Early Literacy Screener
We understand that in order to choose their future, our students need to be skilled readers. Our literacy screening tools have been chosen to help us ensure that we give every child the best possible opportunity to develop the skills to read and comprehend text.
Highline screens students in kindergarten through 2nd grade for early identification of reading difficulties associated with dyslexia. Dyslexia means difficulty reading the words on the page despite adequate opportunity and effort.
Some of the key skills we screen for include:
- Knowledge about letter names and sounds
- The ability to identify and work with the sounds of language (for example, to blend the sounds /c/, /ă/, /t/ together to get the word “cat”)
- The ability to name common objects, colors, letters, and numbers quickly (research shows this can predict who is likely to struggle with reading)
- Word reading and word writing
- Reading smoothly and at an appropriate pace
We use the information we collect to plan instruction to help each child take the next steps in their reading journey.
Early Literacy Screening
We use the following tools to screen students. These assessments were chosen to provide us with the information we need to support all children and to meet the state of Washington’s requirements.
- WA Kids TS Gold (K): phonological awareness (this means an ability to identify and work with speech sounds), letter-sound knowledge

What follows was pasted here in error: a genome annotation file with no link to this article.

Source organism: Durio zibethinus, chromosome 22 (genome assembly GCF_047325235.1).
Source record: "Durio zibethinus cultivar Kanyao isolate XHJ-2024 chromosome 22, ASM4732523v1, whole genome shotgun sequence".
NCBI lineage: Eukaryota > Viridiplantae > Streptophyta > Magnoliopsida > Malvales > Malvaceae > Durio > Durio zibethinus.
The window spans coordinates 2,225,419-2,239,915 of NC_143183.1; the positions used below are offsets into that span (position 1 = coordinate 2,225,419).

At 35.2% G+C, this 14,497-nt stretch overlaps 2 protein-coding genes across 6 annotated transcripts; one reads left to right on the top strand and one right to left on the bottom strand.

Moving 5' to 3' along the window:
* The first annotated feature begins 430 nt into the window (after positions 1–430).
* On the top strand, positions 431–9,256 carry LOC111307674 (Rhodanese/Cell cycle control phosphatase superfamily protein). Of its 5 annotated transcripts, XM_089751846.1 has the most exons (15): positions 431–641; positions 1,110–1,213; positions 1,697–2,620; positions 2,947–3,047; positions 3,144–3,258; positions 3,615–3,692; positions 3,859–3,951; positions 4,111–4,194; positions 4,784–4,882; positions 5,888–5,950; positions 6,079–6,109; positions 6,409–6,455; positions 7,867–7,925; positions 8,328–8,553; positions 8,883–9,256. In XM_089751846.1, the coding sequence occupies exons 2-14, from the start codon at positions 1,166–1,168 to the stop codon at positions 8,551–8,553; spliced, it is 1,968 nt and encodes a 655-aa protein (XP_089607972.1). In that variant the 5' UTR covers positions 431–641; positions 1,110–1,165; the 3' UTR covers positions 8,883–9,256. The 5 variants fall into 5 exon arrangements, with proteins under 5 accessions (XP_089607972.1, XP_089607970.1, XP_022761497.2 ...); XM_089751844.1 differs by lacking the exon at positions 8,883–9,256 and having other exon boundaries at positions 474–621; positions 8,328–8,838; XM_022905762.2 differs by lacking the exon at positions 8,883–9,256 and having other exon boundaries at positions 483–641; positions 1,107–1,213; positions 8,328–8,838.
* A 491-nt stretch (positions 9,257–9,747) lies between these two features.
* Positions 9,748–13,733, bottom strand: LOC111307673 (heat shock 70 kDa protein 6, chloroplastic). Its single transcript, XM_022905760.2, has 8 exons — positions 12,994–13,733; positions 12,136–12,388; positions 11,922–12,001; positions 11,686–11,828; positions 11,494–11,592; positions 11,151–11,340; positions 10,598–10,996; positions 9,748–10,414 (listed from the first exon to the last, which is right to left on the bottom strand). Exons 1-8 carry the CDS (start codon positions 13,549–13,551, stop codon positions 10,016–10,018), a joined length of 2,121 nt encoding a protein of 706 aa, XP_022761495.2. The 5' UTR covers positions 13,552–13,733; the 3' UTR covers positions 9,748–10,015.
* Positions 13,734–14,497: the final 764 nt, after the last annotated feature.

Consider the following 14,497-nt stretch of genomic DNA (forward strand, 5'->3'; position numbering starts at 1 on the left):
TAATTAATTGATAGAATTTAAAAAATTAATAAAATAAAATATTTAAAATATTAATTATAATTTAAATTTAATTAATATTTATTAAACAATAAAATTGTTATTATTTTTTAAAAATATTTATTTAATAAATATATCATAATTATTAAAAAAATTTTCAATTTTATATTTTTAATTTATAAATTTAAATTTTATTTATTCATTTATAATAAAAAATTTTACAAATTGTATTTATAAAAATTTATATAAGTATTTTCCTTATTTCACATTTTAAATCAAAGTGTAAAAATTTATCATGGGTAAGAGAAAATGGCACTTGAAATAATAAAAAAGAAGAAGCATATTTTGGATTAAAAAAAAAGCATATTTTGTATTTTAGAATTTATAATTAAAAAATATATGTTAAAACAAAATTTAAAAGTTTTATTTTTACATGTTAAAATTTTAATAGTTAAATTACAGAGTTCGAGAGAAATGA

- i-Ready (K-8): phonological awareness, letter-sound knowledge, phonics (this means learning about letter patterns that make sounds and using them to read and write) and comprehension
- RAN (K-1): Rapid Automatized Naming (this means the ability to name common objects, colors, letters, and numbers quickly)
- IRLA/ENIL (K-5): Independent reading level assessment
- PAST (K-2): Phonemic awareness screening test (speech sounds)
What does screening mean for our multilingual learners?
- Children who are learning English are equally likely to have dyslexia as their native-English-speaking classmates. Screening for multilingual children can include the use of assessments in their home language. It also includes tracking their literacy growth compared to other children who are learning English and learning to read at the same time.
- Some screening tools may not be appropriate for children who are newcomers to English; even so, the collection of data and screening for literacy needs begins right away for both English-only and multilingual students.
- Multilingual learners at all levels of English proficiency receive core instruction and assessment in the foundational skills of reading.
- Students in dual language programs receive foundational reading skills instruction in both program languages.
Talking about Early Literacy Difficulties and Dyslexia
When students have early literacy challenges, it is important to talk about these challenges and work with school staff on how to best support development of literacy skills with early interventions. Family guidance from OSPI for families and teachers are available in the following resource:
Background - Why are we focusing on Dyslexia?
Washington passed a law in 2018 that requires schools to screen children in kindergarten through second grade for characteristics of dyslexia in their early literacy skills and to provide reading support for those who need it. The law takes effect in the 2021-22 school year.
Schools are developing screening processes to monitor student progress and respond to students’ areas of need providing strong Multi-tiered systems of support.
Learn More-About Dyslexia and dyslexia screening on the OPSI Website